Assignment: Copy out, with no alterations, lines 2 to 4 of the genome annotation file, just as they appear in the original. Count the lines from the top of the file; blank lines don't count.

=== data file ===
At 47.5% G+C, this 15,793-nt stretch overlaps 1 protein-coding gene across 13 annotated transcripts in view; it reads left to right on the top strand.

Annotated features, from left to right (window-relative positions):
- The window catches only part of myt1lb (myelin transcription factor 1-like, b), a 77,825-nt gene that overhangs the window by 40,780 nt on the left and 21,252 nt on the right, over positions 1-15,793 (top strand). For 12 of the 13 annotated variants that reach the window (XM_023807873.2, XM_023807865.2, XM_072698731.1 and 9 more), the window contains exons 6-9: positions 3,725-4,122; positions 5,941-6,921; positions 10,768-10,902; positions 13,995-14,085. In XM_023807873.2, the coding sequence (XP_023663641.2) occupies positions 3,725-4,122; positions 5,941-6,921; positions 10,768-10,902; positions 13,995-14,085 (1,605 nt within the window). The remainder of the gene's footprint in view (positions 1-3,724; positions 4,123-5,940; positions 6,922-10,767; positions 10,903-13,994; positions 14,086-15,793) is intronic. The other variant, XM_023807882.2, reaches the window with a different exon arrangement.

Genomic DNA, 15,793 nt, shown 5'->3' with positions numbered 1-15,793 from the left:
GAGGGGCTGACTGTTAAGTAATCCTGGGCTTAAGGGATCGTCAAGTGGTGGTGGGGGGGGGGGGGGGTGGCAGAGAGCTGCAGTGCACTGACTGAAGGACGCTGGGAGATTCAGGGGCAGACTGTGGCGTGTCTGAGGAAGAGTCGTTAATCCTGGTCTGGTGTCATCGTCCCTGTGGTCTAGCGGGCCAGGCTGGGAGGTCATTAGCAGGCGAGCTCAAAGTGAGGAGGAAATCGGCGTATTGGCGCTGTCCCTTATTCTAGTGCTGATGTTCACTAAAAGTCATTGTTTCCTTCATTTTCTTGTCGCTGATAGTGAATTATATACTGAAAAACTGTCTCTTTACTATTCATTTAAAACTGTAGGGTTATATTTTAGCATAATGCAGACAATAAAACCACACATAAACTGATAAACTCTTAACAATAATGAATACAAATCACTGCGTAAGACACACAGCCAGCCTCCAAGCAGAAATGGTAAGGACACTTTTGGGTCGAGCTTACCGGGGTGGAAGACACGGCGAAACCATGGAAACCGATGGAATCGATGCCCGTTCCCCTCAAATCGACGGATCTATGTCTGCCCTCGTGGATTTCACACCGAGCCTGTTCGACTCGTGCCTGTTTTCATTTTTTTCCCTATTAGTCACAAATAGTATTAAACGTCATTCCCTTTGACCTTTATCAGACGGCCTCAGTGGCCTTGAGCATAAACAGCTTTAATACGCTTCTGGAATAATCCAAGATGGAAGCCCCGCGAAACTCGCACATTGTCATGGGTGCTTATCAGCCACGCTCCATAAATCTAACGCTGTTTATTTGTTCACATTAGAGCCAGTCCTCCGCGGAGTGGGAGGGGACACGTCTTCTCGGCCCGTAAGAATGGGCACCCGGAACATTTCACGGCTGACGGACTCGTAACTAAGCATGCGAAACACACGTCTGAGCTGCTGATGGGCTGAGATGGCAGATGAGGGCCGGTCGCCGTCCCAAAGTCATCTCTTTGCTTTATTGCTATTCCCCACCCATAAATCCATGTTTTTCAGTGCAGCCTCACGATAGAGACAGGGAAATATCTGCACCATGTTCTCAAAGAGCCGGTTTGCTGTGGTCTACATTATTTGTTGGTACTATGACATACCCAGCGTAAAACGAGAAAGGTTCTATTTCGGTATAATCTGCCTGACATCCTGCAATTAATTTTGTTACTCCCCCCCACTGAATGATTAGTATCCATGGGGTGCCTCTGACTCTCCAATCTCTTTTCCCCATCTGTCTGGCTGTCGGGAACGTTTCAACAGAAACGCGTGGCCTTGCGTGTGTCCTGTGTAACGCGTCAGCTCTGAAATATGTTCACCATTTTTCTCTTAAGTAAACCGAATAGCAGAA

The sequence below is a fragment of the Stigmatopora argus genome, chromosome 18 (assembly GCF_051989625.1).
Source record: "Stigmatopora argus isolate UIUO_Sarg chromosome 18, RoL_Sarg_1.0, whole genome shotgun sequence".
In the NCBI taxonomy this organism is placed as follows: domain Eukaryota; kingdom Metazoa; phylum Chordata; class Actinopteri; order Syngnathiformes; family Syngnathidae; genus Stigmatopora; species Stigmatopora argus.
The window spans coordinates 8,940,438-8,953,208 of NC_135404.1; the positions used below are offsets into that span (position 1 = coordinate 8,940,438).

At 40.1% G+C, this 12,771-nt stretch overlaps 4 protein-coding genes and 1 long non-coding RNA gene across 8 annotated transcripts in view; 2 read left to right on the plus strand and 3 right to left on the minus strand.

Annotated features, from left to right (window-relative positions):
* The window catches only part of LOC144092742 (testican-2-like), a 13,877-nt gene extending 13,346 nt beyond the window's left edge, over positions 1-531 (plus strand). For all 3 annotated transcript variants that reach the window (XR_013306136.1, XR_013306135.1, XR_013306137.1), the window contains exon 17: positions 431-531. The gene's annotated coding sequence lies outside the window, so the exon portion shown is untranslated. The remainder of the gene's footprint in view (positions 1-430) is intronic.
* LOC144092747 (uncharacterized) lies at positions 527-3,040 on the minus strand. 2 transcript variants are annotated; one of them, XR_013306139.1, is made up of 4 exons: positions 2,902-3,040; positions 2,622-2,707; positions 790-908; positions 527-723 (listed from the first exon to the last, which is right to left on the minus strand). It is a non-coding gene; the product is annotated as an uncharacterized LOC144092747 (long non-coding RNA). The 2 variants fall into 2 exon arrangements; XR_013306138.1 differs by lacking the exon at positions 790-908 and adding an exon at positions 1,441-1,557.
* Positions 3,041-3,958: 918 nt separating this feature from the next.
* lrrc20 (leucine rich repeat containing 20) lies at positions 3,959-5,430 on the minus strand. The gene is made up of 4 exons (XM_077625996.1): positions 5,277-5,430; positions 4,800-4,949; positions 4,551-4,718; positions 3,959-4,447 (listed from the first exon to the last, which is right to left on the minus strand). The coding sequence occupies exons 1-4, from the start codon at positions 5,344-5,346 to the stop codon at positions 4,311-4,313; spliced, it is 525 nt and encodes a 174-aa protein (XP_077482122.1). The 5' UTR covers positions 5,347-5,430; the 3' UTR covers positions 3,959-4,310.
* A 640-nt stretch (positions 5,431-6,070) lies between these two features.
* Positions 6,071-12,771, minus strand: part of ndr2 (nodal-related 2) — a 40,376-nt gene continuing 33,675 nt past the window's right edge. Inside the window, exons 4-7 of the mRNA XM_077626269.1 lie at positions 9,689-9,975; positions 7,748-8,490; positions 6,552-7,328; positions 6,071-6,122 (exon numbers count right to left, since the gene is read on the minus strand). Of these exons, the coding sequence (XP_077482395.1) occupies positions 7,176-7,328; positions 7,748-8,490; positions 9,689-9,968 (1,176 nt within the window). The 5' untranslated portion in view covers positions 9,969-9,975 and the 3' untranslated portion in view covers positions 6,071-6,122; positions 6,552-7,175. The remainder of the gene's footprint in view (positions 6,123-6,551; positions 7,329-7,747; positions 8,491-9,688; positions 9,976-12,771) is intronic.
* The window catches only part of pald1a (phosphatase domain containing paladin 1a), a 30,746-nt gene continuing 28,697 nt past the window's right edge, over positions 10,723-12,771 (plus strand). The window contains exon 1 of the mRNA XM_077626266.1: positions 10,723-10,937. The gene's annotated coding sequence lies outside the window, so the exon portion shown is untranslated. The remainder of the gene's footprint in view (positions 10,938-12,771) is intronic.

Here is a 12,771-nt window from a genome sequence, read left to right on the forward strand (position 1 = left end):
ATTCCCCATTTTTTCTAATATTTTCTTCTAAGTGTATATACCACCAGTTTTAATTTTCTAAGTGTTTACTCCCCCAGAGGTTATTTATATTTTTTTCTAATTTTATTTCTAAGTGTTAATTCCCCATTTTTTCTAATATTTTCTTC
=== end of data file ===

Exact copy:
Annotated features, from left to right (window-relative positions):
- The window catches only part of myt1lb (myelin transcription factor 1-like, b), a 77,825-nt gene that overhangs the window by 40,780 nt on the left and 21,252 nt on the right, over positions 1-15,793 (top strand). For 12 of the 13 annotated variants that reach the window (XM_023807873.2, XM_023807865.2, XM_072698731.1 and 9 more), the window contains exons 6-9: positions 3,725-4,122; positions 5,941-6,921; positions 10,768-10,902; positions 13,995-14,085. In XM_023807873.2, the coding sequence (XP_023663641.2) occupies positions 3,725-4,122; positions 5,941-6,921; positions 10,768-10,902; positions 13,995-14,085 (1,605 nt within the window). The remainder of the gene's footprint in view (positions 1-3,724; positions 4,123-5,940; positions 6,922-10,767; positions 10,903-13,994; positions 14,086-15,793) is intronic. The other variant, XM_023807882.2, reaches the window with a different exon arrangement.

Genomic DNA, 15,793 nt, shown 5'->3' with positions numbered 1-15,793 from the left: